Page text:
Country Applicability of the U.S. Normal Trade Relations (Most-Favored-Nation) Status

The United States accords permanent normal-trade-relations (NTR) (formerly called most-favored-nation (MFN)) treatment to all its trading partners except six countries to which it is denied by law and 11 countries whose NTR status is temporary and subject to the conditions of Title IV of the Trade Act of 1974.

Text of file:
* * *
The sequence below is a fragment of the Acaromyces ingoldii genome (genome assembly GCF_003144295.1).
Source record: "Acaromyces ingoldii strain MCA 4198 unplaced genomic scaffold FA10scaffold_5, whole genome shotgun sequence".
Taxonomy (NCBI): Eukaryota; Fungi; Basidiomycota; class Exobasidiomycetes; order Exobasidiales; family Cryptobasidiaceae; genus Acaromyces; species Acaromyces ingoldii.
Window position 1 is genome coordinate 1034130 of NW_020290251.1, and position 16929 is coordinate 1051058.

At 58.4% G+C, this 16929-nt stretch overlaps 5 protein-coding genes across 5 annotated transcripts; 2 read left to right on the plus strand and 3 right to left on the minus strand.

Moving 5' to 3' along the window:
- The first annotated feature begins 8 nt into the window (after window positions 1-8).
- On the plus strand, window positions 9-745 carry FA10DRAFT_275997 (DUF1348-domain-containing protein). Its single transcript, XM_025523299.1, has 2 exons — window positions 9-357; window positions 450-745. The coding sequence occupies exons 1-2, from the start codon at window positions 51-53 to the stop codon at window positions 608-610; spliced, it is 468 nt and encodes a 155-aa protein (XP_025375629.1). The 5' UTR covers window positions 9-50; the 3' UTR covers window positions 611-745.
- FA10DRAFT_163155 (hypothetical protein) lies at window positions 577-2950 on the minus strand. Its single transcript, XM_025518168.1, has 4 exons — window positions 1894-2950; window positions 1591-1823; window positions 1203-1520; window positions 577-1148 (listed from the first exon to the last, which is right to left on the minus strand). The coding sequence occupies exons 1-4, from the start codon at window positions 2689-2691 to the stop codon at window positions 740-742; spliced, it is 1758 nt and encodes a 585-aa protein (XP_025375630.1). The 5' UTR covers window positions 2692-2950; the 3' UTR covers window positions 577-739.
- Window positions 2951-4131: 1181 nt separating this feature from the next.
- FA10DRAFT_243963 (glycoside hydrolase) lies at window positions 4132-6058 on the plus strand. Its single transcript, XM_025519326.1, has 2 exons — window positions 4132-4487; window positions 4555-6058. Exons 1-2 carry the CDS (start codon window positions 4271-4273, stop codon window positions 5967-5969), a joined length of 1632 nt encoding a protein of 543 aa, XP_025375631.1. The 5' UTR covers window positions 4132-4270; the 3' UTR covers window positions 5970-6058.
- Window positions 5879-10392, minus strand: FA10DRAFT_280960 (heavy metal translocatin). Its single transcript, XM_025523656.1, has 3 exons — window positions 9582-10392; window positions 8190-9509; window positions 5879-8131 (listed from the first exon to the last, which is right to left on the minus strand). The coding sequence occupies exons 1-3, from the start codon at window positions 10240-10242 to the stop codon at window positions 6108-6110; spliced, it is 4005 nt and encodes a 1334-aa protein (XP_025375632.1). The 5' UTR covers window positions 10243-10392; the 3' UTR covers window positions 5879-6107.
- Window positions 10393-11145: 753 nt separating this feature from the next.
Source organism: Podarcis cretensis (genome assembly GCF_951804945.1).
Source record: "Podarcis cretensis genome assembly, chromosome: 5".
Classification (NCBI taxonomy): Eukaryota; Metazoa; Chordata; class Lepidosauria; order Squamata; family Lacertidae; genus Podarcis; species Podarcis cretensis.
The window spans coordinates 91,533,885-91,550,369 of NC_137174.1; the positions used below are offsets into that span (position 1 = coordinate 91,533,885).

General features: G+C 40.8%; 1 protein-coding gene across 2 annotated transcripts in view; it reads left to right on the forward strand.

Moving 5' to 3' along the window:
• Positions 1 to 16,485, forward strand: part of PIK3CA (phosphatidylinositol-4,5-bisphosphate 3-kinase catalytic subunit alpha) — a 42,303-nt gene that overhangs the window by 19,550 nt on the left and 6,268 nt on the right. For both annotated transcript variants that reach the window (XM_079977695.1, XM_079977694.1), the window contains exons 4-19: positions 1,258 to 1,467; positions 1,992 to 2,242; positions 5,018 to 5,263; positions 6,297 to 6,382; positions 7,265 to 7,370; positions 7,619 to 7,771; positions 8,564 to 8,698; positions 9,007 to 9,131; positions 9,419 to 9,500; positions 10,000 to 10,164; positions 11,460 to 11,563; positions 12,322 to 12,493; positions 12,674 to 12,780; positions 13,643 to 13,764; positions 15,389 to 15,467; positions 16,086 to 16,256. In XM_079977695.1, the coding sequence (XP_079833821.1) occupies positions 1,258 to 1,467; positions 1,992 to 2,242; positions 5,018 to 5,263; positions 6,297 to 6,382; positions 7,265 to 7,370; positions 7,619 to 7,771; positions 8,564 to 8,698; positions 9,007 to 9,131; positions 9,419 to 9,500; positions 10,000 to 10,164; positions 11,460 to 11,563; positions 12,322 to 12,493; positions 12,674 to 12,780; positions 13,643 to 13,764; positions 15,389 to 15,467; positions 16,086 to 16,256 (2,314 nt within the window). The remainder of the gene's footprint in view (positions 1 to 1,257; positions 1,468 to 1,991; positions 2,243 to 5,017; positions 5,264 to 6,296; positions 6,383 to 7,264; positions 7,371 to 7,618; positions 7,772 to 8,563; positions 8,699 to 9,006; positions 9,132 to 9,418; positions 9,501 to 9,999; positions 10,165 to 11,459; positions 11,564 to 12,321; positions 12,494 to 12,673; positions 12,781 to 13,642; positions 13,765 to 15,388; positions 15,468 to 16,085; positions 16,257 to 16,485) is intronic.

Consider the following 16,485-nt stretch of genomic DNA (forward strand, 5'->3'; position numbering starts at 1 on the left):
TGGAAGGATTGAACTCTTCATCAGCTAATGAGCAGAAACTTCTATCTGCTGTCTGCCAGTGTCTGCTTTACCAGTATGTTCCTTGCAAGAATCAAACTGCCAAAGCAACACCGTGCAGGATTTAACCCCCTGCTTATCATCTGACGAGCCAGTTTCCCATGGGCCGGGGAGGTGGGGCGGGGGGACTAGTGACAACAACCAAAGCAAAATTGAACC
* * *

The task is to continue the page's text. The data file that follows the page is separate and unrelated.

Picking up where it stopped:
Order Code 96-463 E Updated February 23, 2004 CRS Report for Congress Received through the CRS Web Country Applicability of the U.S. Normal Trade Relations (Most-Favored-Nation) Status Vladimir N. Pregelj Specialist in International Trade and Finance Foreign Affairs, Defense, and Trade Division Summary The United States accords permanent normal-trade-relations (NTR) (formerly called most-favored-nation (MFN)) treatment to all its trading partners except three countries to which it is denied by law and eight countries whose NTR status is temporary and subject to the conditions of Title IV of the Trade Act of 1974. As a matter of general policy embodied in its own law (Section 126; Trade Act of 1974; 19 U.S.C. 2136), the United States extends unlimited and permanent nondiscriminatory (NTR/MFN) treatment to all of its trading partners. Hence, there exists no official specific list of countries with NTR status.1 Excepted from this general policy have been certain countries whose MFN status was suspended by law. In several such instances, permanent NTR treatment has been restored by legislation; in most other cases, however, the status has been restored (and remains in effect) on a temporary, periodically renewable basis. Such restoration and continuation in effect through semiannual or annual renewals is subject to the conditions set by the requirements of the Jackson-Vanik freedom-of-emigration amendment (Section 402; 19 U.S.C. 2432) and related provisions of Title IV of the Trade Act of 1974 (e.g., existence of a 3-year, renewable bilateral trade agreement). The countries that are, at present, denied NTR status by the United States are: Cuba, Laos, and North Korea. Countries to which NTR treatment is at present being accorded based on conditional restoration under the provisions of Title IV of the Trade Act of 1974 are: 1 For purposes of comparison: a recent State Department list of the countries of the world contains the names of 192 independent countries, and 62 dependencies; it separately lists Taiwan. Congressional Research Service ˜ The Library of Congress CRS-2 (1) under the presidential waiver of full compliance with the Jackson-Vanik amendment requirements, which must be renewed annually and is subject to disapproval by joint resolution of Congress: Belarus and Turkmenistan (former constituent republics of the Soviet Union), and Vietnam. (2) under the presidential determination of full compliance with the Jackson-Vanik amendment requirements, which must be made semiannually and is subject to disapproval by joint resolution of Congress at the time of year-end renewal: Armenia, Azerbaijan, Kazakhstan, Moldova, Russia, Tajikistan, Ukraine, and Uzbekistan (all of them former Soviet Union republics) In recent Congresses, legislation was introduced (but not acted upon) to grant permanent NTR status to former Soviet republics Kazakhstan, Russian Federation, Ukraine, and Uzbekistan, and to Cuba. In the 108th Congress, legislation is pending to restore permanent NTR status to Armenia, Cuba, Kazakhstan, Laos, and Russia. PNTR status has been restored to Afghanistan, and to Serbia and Montenegro by Presidential action as authorized by relevant legislation. For more detailed information see CRS Report RL31558, Normal trade relations (most-favored-nation) policy of the United States; and Trade Briefing Book entry (Mostfavored-nation treatment/Normal trade relations) [www.congress.gov/brbk/html/ebtra30.html]; or contact the author at (202) 707-7747.